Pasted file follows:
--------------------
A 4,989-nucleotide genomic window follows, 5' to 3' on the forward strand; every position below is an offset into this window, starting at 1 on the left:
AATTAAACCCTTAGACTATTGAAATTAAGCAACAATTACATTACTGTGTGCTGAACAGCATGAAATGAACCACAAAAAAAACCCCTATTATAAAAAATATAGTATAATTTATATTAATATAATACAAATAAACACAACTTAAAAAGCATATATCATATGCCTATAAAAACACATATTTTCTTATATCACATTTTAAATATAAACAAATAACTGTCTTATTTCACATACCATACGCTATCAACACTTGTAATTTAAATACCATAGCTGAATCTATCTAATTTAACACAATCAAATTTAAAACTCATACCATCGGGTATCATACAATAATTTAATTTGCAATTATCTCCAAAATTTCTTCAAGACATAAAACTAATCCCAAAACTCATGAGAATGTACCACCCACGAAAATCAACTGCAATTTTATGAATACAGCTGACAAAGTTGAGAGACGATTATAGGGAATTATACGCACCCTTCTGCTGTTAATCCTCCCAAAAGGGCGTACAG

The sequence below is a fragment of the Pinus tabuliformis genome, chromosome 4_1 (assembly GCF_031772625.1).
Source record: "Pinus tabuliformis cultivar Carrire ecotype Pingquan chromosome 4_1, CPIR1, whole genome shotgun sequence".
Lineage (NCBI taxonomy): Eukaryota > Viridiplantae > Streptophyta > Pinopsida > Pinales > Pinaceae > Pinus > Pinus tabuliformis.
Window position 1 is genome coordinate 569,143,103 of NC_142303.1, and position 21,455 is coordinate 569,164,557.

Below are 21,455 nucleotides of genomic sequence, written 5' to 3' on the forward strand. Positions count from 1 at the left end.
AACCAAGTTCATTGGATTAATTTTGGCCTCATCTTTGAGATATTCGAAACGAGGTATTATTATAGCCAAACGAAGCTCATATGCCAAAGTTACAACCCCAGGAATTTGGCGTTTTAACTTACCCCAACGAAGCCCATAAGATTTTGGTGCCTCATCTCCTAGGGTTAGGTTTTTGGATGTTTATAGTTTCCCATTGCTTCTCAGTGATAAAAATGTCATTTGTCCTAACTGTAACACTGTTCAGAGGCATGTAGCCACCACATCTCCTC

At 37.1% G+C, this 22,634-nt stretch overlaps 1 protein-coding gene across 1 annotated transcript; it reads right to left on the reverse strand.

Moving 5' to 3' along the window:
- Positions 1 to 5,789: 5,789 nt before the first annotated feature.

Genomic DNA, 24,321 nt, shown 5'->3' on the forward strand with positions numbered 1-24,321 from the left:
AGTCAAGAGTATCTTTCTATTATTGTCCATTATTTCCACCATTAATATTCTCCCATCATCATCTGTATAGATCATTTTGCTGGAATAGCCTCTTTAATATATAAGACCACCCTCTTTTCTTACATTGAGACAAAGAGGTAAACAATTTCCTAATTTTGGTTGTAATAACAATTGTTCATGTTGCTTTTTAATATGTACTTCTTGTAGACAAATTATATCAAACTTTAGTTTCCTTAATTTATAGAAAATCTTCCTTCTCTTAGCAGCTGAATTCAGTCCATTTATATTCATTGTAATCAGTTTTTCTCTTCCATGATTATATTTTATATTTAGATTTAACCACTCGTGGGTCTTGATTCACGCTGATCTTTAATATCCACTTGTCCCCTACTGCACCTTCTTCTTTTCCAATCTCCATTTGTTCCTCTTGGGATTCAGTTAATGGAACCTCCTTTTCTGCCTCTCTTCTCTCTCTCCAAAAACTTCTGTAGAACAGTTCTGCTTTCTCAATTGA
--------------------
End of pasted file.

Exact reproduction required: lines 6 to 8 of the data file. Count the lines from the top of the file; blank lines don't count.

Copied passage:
Window position 1 is genome coordinate 569,143,103 of NC_142303.1, and position 21,455 is coordinate 569,164,557.

Below are 21,455 nucleotides of genomic sequence, written 5' to 3' on the forward strand. Positions count from 1 at the left end.
AACCAAGTTCATTGGATTAATTTTGGCCTCATCTTTGAGATATTCGAAACGAGGTATTATTATAGCCAAACGAAGCTCATATGCCAAAGTTACAACCCCAGGAATTTGGCGTTTTAACTTACCCCAACGAAGCCCATAAGATTTTGGTGCCTCATCTCCTAGGGTTAGGTTTTTGGATGTTTATAGTTTCCCATTGCTTCTCAGTGATAAAAATGTCATTTGTCCTAACTGTAACACTGTTCAGAGGCATGTAGCCACCACATCTCCTC